Surgery Or Corrective Lenses? Choosing The Best Vision Correction Option For You

Posted on: 10 October 2016

The health of your eyes and the quality of your vision have a major impact on your daily life and activities. When your vision is failing you, everything you do is impacted. If you have gone to the eye doctor and found that you are in need of vision correction, you may be presented with two general options. Those options are corrective lenses (i.e. eyeglasses or contacts) and surgery (i.e. Lasik surgery or small incision lenticule extraction surgery). Choosing between these different options can be a difficult process. However, getting to know some of the facts about these options can better help you choose your vision correction procedure.

Surgery May Not Be A Good Option If You Have Other Health Problems

Certain health conditions can make corrective eye surgery a more risky process than many eye doctors would prefer. Diabetes, for example, can cause numerous problems with a person's vision and eye health. Because of these effects that diabetes has on the eyes, surgery can be risky and may not be entirely effective.

There are numerous other health problems and conditions that may make surgery a poor option for vision correction. These include high blood pressure, certain autoimmune diseases, thin corneas or corneal scarring, and other problems with the eyes. If you have these conditions, vision correction surgery may not be worth the risk to your overall health.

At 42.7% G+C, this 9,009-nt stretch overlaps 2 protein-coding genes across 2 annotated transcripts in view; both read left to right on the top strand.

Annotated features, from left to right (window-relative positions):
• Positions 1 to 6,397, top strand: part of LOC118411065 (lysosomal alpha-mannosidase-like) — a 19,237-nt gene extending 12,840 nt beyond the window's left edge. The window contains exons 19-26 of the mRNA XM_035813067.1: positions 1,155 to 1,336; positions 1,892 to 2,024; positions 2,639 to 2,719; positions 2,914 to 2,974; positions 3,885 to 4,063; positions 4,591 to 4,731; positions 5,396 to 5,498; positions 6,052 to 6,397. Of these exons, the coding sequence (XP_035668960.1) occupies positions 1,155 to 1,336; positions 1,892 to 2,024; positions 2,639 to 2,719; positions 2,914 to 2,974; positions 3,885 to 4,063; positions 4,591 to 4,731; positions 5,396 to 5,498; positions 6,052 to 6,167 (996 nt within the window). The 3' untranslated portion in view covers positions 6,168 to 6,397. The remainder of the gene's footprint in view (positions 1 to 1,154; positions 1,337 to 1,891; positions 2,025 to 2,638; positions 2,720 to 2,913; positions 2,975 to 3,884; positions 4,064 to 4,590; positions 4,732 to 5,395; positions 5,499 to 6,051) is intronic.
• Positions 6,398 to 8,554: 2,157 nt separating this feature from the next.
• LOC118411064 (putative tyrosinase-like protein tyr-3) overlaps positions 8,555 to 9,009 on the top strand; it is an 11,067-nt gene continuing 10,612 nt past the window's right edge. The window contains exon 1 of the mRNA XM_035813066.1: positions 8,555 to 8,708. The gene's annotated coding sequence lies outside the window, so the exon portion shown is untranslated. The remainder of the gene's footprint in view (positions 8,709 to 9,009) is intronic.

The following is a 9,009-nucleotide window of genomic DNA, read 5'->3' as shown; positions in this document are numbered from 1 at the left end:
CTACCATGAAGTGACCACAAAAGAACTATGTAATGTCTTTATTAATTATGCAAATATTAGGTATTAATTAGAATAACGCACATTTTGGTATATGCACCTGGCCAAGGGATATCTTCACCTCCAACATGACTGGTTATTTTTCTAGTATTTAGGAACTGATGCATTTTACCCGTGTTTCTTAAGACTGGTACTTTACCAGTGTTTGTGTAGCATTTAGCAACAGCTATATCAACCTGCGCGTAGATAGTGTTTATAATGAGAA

Corrective Lenses Can Be Updated

Corrective vision surgery is meant to be a permanent or semi-permanent procedure to correct vision. The problem is that the eyes continue to change even after the surgery. This means that even after going through surgery and the recovery process, you may still need additional vision correction in the form of corrective lenses or additional surgeries.

The caveat, of course, is that sometimes, a person will only be able to have corrective eye surgery once because their corneas are not thick enough to withstand another surgical procedure. In essence, there is a chance that corrective vision surgery will still lead you right back to wearing corrective lenses anyway.

Corrective lenses can be updated as needed, and with all of the improvements in the technology that goes into creating these lenses, they have increasingly become more comfortable, easy to use, and stylish. In this way, corrective lenses can be an effective choice that, for some people, may be worth the hassle of changing contact lenses or keeping track of glasses on a daily basis.

Now that you know a few of the factors to consider when choosing between eye surgery and corrective lenses, you can better make your choice and get the vision correction that you need as soon as possible.